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Turnip Benefits for the Gut, Heart, Waistline & Immune System

Turnip - Dr. Axe

by Rachael Link, MS, RD

Well-known for its multitude of health-promoting properties, there are plenty of good reasons to add the turnip to your weekly grocery list. This versatile vegetable is flavorful, delicious and brimming with many of the essential nutrients that your body needs. It’s also been associated with some pretty impressive health benefits, ranging from weight loss all the way to cancer prevention.

From soups to sandwiches to salads and beyond, there are endless ways to squeeze a serving or two of turnips into your diet. Here’s what you need to know about this nutritious cruciferous vegetable, plus why you should be sure to get in your daily dose.


What Are Turnips?

Turnips, known by their scientific name Brassica rapa var. rapa, are a type of root vegetable grown in temperate climates around the world. They generally have white skin tinged with purple or red as well as white flesh on the interior. They also have turnip greens that grow on top, which can be consumed in place of other leafy greens like spinach or kale.

They can be eaten raw or pickled, boiled, grilled, roasted or sautéed and enjoyed as a nutritious and flavorful side dish. The turnip taste is often described as mild yet bitter, and turnips are used much like potatoes in many turnips recipes.

Turnips are low in calories but high in fiber and a host of other important micronutrients. Benefits of turnips include improved immunity, better heart health, enhanced weight loss and increased regularity. They also contain cancer-fighting compounds and have even been associated with a reduced risk of cancer in some studies.


Turnip Benefits

  1. Boosts Immune Function
  2. Promotes Regularity
  3. Fights Cancer
  4. Enhances Heart Health
  5. Aids in Weight Loss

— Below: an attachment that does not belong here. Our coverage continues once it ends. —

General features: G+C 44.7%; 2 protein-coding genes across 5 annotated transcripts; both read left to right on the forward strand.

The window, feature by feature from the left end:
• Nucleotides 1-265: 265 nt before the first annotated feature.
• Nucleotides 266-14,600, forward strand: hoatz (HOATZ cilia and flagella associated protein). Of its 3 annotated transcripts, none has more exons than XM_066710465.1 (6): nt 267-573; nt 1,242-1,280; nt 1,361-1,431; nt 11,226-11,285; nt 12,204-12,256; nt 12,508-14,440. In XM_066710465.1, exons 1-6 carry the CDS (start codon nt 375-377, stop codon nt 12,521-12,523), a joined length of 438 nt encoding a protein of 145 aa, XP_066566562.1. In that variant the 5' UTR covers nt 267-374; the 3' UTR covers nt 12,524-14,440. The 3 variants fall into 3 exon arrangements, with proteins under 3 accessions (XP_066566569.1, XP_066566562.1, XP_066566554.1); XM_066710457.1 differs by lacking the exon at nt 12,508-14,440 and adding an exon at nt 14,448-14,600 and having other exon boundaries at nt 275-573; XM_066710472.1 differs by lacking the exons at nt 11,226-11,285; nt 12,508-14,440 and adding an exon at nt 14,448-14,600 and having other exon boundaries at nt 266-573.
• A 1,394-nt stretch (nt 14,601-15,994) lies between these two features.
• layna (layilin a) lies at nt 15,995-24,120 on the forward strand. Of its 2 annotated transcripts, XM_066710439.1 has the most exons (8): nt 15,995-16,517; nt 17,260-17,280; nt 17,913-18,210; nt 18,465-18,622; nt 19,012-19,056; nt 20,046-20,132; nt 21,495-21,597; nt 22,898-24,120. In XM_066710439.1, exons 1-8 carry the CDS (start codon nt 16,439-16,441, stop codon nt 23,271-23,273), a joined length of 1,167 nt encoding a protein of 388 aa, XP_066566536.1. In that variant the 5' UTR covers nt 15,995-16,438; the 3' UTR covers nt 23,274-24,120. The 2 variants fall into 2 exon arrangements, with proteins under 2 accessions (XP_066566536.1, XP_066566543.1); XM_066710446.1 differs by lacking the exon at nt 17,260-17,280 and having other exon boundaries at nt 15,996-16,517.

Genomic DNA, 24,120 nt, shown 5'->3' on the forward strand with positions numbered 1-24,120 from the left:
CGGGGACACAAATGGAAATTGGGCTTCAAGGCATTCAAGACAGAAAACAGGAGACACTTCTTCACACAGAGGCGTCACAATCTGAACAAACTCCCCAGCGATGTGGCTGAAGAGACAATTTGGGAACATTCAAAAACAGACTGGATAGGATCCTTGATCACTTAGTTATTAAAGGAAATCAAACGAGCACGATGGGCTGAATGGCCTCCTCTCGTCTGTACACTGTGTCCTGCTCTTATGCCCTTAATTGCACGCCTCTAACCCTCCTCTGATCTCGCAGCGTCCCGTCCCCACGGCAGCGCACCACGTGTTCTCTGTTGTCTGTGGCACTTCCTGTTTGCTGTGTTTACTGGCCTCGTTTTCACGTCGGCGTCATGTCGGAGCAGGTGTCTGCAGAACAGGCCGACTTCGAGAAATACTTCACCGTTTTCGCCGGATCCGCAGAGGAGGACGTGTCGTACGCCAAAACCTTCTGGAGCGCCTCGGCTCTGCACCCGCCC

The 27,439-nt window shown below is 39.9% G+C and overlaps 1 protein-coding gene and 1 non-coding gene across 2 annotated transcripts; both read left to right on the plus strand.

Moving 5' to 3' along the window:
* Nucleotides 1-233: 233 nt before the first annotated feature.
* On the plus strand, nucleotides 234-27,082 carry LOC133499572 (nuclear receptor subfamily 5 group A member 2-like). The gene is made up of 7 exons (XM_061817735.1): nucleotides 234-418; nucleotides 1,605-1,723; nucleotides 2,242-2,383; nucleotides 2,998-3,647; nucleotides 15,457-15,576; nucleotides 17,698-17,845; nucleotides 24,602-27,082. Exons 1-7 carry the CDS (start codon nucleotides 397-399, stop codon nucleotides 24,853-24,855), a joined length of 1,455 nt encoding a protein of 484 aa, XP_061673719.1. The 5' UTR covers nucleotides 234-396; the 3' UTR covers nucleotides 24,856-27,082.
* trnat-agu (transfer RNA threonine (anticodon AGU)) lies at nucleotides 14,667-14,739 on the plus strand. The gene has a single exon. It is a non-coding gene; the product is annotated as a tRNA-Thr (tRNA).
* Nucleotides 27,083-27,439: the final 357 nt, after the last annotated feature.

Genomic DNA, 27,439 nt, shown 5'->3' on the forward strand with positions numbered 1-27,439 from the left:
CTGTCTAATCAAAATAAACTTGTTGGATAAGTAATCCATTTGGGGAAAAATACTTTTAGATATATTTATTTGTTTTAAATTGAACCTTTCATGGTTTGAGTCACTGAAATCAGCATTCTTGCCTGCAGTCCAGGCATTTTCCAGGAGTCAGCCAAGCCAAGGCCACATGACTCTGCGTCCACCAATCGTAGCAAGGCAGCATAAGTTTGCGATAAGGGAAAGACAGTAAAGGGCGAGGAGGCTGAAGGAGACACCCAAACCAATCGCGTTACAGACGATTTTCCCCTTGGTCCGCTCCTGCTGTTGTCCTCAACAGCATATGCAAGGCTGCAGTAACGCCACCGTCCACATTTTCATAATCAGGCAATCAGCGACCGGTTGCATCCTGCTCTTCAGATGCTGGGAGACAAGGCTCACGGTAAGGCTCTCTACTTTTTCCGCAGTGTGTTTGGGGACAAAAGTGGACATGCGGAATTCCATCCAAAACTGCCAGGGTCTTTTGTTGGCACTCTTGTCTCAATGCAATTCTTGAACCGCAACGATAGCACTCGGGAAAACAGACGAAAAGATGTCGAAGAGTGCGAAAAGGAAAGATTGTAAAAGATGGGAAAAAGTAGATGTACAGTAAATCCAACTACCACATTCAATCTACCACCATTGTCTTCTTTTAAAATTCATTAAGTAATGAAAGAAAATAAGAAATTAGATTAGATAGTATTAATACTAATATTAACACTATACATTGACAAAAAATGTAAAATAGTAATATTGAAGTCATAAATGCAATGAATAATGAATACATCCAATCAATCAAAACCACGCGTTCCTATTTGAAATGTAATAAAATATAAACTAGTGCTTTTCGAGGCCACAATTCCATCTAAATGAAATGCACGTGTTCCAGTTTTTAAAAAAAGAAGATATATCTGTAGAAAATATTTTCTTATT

1. Boosts Immune Function

Turnips are an excellent source of vitamin C, with just one cooked cup knocking out 30 percent of your daily requirement. Upping your intake of this crucial water-soluble vitamin is key to promoting better immune health. According to a review out of Switzerland, getting enough vitamin C in your diet can help reduce symptoms and shorten the duration of infections like the common cold. Not only that, but it can also prevent and improve outcomes for other conditions, such as malaria, pneumonia and diarrhea infections. (1)

To really kick up the immune-boosting benefits of turnips in your diet, be sure to pair them with plenty of other vitamin C foods in your diet. Some of the top food sources of vitamin C include guava, black currant, red peppers and kiwi.

2. Promotes Regularity

With 3.1 grams of fiber in each cup, adding turnips to your diet can help get things moving and keep you regular. As it moves through the digestive tract, fiber adds bulk to the stool to aid in the treatment of constipation. A review published in the World Journal of Gastroenterology compiled the results of five studies and actually found that dietary fiber is able to effectively increase stool frequency in people with constipation. (2)

While turnips can definitely supply part of the fiber you need each day, it’s best to combine them with other high-fiber foods as well. Berries, figs, artichokes, avocados and rhubarb are just a few examples of some other fiber-rich fruits and veggies that you can use to help round out your diet.

3. Fights Cancer

Turnips are considered a cruciferous vegetable, meaning that other nutrition superstars like cabbage, broccoli, kale and cauliflower are also members of the turnip family. Besides being high in fiber as well as many important vitamins and minerals, cruciferous vegetables are also rich in cancer-fighting compounds, such as glucosinolates and indole-3-carbinol.

Studies show that increasing your intake of cruciferous vegetables like turnips can have a powerful effect when it comes to cancer prevention. For example, one review made up of 31 studies showed that those consuming the highest amount of cruciferous vegetables had a 23 percent lower risk of developing lung cancer than those with the lowest intake. (3) Other research suggests that eating more cruciferous vegetables may also protect against colorectal, breast and stomach cancers as well. (4, 5, 6)

4. Enhances Heart Health

Loaded with health-promoting compounds like fiber and antioxidants, turnips pack a powerful punch in terms of heart health. A massive study published in the American Journal of Clinical Nutrition with nearly 135,000 adults showed that a higher intake of vegetables — and especially cruciferous vegetables like turnips — was associated with a lower risk of death from heart disease. (7) Other studies have found that increasing your intake of fiber can also lower levels of total and LDL cholesterol, two major risk factors for heart disease. (8)